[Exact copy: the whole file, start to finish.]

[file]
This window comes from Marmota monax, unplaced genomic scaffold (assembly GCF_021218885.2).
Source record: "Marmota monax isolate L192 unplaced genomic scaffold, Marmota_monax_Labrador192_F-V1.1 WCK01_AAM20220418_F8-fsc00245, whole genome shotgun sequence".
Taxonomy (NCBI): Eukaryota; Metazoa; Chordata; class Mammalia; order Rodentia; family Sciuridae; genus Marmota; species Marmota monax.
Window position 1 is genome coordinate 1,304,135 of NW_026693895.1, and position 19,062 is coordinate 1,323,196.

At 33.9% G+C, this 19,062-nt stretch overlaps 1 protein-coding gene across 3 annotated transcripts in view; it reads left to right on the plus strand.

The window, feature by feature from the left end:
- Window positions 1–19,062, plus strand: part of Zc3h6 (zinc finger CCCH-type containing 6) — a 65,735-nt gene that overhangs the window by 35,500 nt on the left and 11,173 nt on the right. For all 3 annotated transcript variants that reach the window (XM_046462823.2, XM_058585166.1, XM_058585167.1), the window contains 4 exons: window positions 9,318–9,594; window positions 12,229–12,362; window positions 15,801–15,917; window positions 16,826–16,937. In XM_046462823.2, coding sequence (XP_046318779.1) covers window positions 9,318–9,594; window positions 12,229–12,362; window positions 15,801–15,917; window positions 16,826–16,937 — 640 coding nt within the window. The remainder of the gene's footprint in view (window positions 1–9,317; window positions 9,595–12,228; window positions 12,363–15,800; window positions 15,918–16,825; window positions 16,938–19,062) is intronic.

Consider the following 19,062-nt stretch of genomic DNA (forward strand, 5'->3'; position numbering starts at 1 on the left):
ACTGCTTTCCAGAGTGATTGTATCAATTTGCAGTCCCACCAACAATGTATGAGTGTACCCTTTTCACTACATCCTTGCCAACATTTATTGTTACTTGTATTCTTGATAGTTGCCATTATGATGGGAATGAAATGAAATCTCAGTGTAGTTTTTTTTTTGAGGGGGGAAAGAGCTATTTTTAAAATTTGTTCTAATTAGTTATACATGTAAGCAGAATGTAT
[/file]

This window comes from Marmota monax, unplaced genomic scaffold (assembly GCF_021218885.2).
Source record: "Marmota monax isolate L192 unplaced genomic scaffold, Marmota_monax_Labrador192_F-V1.1 WCK01_AAM20220418_F8-fsc00245, whole genome shotgun sequence".
Taxonomy (NCBI): Eukaryota; Metazoa; Chordata; class Mammalia; order Rodentia; family Sciuridae; genus Marmota; species Marmota monax.
Window position 1 is genome coordinate 1,304,135 of NW_026693895.1, and position 19,062 is coordinate 1,323,196.

At 33.9% G+C, this 19,062-nt stretch overlaps 1 protein-coding gene across 3 annotated transcripts in view; it reads left to right on the plus strand.

The window, feature by feature from the left end:
- Window positions 1–19,062, plus strand: part of Zc3h6 (zinc finger CCCH-type containing 6) — a 65,735-nt gene that overhangs the window by 35,500 nt on the left and 11,173 nt on the right. For all 3 annotated transcript variants that reach the window (XM_046462823.2, XM_058585166.1, XM_058585167.1), the window contains 4 exons: window positions 9,318–9,594; window positions 12,229–12,362; window positions 15,801–15,917; window positions 16,826–16,937. In XM_046462823.2, coding sequence (XP_046318779.1) covers window positions 9,318–9,594; window positions 12,229–12,362; window positions 15,801–15,917; window positions 16,826–16,937 — 640 coding nt within the window. The remainder of the gene's footprint in view (window positions 1–9,317; window positions 9,595–12,228; window positions 12,363–15,800; window positions 15,918–16,825; window positions 16,938–19,062) is intronic.

Consider the following 19,062-nt stretch of genomic DNA (forward strand, 5'->3'; position numbering starts at 1 on the left):
ACTGCTTTCCAGAGTGATTGTATCAATTTGCAGTCCCACCAACAATGTATGAGTGTACCCTTTTCACTACATCCTTGCCAACATTTATTGTTACTTGTATTCTTGATAGTTGCCATTATGATGGGAATGAAATGAAATCTCAGTGTAGTTTTTTTTTTGAGGGGGGAAAGAGCTATTTTTAAAATTTGTTCTAATTAGTTATACATGTAAGCAGAATGTAT